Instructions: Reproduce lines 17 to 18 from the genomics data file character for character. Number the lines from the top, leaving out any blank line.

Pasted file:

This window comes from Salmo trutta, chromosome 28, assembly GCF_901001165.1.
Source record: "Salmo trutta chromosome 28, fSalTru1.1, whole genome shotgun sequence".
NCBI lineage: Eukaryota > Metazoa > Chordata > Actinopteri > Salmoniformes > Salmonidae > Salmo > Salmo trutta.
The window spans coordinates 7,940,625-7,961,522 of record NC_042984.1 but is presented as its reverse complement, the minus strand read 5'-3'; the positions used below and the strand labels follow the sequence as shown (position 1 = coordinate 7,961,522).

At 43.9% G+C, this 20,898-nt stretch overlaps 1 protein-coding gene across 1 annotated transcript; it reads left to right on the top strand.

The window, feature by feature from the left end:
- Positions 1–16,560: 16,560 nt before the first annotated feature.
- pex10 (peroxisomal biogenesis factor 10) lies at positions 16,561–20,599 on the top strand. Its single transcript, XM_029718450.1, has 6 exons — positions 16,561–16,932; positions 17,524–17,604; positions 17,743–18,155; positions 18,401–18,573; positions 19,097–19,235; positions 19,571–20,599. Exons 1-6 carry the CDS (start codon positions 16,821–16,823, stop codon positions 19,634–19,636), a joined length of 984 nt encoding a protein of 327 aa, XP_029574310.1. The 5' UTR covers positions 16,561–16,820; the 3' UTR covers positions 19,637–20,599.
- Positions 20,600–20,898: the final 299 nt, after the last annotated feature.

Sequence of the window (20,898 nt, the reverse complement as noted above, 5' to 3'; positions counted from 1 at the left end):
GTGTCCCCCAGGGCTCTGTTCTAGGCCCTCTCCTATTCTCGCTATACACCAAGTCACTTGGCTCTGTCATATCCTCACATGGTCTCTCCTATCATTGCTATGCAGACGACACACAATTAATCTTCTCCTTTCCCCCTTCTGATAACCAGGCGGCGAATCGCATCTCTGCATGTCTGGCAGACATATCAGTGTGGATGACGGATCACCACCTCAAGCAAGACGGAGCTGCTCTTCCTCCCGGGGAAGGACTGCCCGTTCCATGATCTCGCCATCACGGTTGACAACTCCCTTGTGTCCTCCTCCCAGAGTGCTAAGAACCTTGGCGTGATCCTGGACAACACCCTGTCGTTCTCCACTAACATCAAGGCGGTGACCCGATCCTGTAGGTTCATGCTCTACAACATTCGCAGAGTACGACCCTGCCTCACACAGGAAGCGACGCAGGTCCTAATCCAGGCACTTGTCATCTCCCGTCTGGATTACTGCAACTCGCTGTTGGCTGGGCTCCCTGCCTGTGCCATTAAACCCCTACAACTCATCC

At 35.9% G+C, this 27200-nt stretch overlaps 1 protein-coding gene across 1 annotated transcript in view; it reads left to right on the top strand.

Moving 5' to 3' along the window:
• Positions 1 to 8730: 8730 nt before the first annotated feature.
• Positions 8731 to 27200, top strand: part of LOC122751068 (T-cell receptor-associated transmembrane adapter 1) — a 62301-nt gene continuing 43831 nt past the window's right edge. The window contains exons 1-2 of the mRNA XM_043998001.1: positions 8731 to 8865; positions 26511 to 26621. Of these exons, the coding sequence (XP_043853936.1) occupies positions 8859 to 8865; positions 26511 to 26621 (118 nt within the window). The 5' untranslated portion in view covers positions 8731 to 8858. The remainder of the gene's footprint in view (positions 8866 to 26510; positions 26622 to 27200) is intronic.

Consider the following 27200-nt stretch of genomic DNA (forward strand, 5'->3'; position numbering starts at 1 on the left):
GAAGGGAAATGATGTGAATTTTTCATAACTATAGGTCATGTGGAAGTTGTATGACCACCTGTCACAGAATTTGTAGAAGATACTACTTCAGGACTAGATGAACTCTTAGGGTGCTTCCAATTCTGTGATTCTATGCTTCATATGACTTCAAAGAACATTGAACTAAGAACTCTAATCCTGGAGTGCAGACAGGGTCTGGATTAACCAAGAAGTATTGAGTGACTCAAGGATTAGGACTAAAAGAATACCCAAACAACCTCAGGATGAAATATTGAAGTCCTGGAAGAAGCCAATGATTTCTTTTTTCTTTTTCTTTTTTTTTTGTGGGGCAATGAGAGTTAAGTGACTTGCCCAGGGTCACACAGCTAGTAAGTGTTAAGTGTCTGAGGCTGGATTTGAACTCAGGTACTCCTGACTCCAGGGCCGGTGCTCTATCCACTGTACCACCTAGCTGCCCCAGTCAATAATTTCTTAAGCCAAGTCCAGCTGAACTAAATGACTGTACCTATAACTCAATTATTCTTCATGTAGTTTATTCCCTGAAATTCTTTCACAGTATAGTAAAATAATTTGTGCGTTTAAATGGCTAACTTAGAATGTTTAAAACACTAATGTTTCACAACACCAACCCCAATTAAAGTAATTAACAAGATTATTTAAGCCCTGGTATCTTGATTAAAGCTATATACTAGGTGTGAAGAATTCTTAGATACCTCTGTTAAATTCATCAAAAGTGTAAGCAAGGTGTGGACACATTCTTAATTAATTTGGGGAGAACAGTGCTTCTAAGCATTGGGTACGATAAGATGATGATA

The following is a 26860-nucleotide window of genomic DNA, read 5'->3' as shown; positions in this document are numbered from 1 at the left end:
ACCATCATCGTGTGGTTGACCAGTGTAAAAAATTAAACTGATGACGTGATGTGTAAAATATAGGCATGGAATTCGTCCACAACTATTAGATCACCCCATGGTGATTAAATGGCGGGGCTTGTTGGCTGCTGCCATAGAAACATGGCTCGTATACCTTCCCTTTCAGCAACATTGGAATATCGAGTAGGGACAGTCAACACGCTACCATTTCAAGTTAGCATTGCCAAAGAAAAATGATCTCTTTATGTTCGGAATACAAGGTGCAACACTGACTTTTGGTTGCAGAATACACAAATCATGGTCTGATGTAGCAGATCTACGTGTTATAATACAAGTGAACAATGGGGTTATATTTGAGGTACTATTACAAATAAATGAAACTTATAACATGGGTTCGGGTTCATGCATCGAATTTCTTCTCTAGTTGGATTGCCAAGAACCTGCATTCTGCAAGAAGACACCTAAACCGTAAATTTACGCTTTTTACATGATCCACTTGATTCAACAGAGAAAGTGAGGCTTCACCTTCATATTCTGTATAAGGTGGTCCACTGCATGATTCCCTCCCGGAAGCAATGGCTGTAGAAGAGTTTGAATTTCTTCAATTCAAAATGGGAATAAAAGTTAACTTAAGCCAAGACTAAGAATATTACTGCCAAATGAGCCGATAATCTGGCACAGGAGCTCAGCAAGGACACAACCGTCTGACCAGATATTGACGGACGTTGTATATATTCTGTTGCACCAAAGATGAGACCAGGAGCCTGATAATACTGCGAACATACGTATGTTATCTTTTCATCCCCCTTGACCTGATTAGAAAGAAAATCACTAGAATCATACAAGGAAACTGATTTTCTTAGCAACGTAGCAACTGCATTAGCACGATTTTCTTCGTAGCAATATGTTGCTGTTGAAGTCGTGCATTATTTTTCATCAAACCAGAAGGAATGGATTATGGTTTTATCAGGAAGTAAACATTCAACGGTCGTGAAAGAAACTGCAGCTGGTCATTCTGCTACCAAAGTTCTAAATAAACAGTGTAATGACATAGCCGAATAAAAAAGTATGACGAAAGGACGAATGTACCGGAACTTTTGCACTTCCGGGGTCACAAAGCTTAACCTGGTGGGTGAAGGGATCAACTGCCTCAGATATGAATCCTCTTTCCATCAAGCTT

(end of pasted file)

GAAGGGAAATGATGTGAATTTTTCATAACTATAGGTCATGTGGAAGTTGTATGACCACCTGTCACAGAATTTGTAGAAGATACTACTTCAGGACTAGATGAACTCTTAGGGTGCTTCCAATTCTGTGATTCTATGCTTCATATGACTTCAAAGAACATTGAACTAAGAACTCTAATCCTGGAGTGCAGACAGGGTCTGGATTAACCAAGAAGTATTGAGTGACTCAAGGATTAGGACTAAAAGAATACCCAAACAACCTCAGGATGAAATATTGAAGTCCTGGAAGAAGCCAATGATTTCTTTTTTCTTTTTCTTTTTTTTTTGTGGGGCAATGAGAGTTAAGTGACTTGCCCAGGGTCACACAGCTAGTAAGTGTTAAGTGTCTGAGGCTGGATTTGAACTCAGGTACTCCTGACTCCAGGGCCGGTGCTCTATCCACTGTACCACCTAGCTGCCCCAGTCAATAATTTCTTAAGCCAAGTCCAGCTGAACTAAATGACTGTACCTATAACTCAATTATTCTTCATGTAGTTTATTCCCTGAAATTCTTTCACAGTATAGTAAAATAATTTGTGCGTTTAAATGGCTAACTTAGAATGTTTAAAACACTAATGTTTCACAACACCAACCCCAATTAAAGTAATTAACAAGATTATTTAAGCCCTGGTATCTTGATTAAAGCTATATACTAGGTGTGAAGAATTCTTAGATACCTCTGTTAAATTCATCAAAAGTGTAAGCAAGGTGTGGACACATTCTTAATTAATTTGGGGAGAACAGTGCTTCTAAGCATTGGGTACGATAAGATGATGATA

The following is a 26860-nucleotide window of genomic DNA, read 5'->3' as shown; positions in this document are numbered from 1 at the left end: